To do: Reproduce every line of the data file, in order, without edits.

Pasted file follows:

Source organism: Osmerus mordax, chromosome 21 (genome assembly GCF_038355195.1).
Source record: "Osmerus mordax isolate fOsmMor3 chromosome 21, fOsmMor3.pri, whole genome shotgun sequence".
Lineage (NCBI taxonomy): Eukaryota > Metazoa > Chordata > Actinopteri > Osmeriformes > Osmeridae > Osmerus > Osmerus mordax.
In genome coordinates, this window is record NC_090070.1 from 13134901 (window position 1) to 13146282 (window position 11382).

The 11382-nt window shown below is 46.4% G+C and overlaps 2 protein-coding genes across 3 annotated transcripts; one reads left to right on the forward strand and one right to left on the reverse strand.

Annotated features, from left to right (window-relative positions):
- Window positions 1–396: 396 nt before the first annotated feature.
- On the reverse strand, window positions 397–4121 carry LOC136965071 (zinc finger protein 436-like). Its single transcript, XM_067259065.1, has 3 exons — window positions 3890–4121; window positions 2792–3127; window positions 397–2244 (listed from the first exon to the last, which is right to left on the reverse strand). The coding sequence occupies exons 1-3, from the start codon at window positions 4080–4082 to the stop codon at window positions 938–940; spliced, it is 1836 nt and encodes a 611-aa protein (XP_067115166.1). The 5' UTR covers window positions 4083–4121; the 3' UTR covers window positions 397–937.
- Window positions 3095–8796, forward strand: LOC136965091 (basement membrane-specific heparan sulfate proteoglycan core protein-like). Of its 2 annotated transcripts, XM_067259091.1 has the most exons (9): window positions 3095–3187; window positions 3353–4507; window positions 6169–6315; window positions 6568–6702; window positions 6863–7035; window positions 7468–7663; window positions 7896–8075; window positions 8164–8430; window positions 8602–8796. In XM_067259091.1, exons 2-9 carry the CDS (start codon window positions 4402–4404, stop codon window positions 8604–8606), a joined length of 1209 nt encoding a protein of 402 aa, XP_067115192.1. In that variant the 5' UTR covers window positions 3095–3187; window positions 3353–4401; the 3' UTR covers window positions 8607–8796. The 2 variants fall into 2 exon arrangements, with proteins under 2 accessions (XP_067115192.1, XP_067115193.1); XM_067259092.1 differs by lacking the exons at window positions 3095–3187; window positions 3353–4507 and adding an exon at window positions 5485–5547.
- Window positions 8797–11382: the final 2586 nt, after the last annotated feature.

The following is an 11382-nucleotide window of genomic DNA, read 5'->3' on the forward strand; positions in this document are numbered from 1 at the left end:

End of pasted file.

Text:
Source organism: Osmerus mordax, chromosome 21 (genome assembly GCF_038355195.1).
Source record: "Osmerus mordax isolate fOsmMor3 chromosome 21, fOsmMor3.pri, whole genome shotgun sequence".
Lineage (NCBI taxonomy): Eukaryota > Metazoa > Chordata > Actinopteri > Osmeriformes > Osmeridae > Osmerus > Osmerus mordax.
In genome coordinates, this window is record NC_090070.1 from 13134901 (window position 1) to 13146282 (window position 11382).

The 11382-nt window shown below is 46.4% G+C and overlaps 2 protein-coding genes across 3 annotated transcripts; one reads left to right on the forward strand and one right to left on the reverse strand.

Annotated features, from left to right (window-relative positions):
- Window positions 1–396: 396 nt before the first annotated feature.
- On the reverse strand, window positions 397–4121 carry LOC136965071 (zinc finger protein 436-like). Its single transcript, XM_067259065.1, has 3 exons — window positions 3890–4121; window positions 2792–3127; window positions 397–2244 (listed from the first exon to the last, which is right to left on the reverse strand). The coding sequence occupies exons 1-3, from the start codon at window positions 4080–4082 to the stop codon at window positions 938–940; spliced, it is 1836 nt and encodes a 611-aa protein (XP_067115166.1). The 5' UTR covers window positions 4083–4121; the 3' UTR covers window positions 397–937.
- Window positions 3095–8796, forward strand: LOC136965091 (basement membrane-specific heparan sulfate proteoglycan core protein-like). Of its 2 annotated transcripts, XM_067259091.1 has the most exons (9): window positions 3095–3187; window positions 3353–4507; window positions 6169–6315; window positions 6568–6702; window positions 6863–7035; window positions 7468–7663; window positions 7896–8075; window positions 8164–8430; window positions 8602–8796. In XM_067259091.1, exons 2-9 carry the CDS (start codon window positions 4402–4404, stop codon window positions 8604–8606), a joined length of 1209 nt encoding a protein of 402 aa, XP_067115192.1. In that variant the 5' UTR covers window positions 3095–3187; window positions 3353–4401; the 3' UTR covers window positions 8607–8796. The 2 variants fall into 2 exon arrangements, with proteins under 2 accessions (XP_067115192.1, XP_067115193.1); XM_067259092.1 differs by lacking the exons at window positions 3095–3187; window positions 3353–4507 and adding an exon at window positions 5485–5547.
- Window positions 8797–11382: the final 2586 nt, after the last annotated feature.

The following is an 11382-nucleotide window of genomic DNA, read 5'->3' on the forward strand; positions in this document are numbered from 1 at the left end: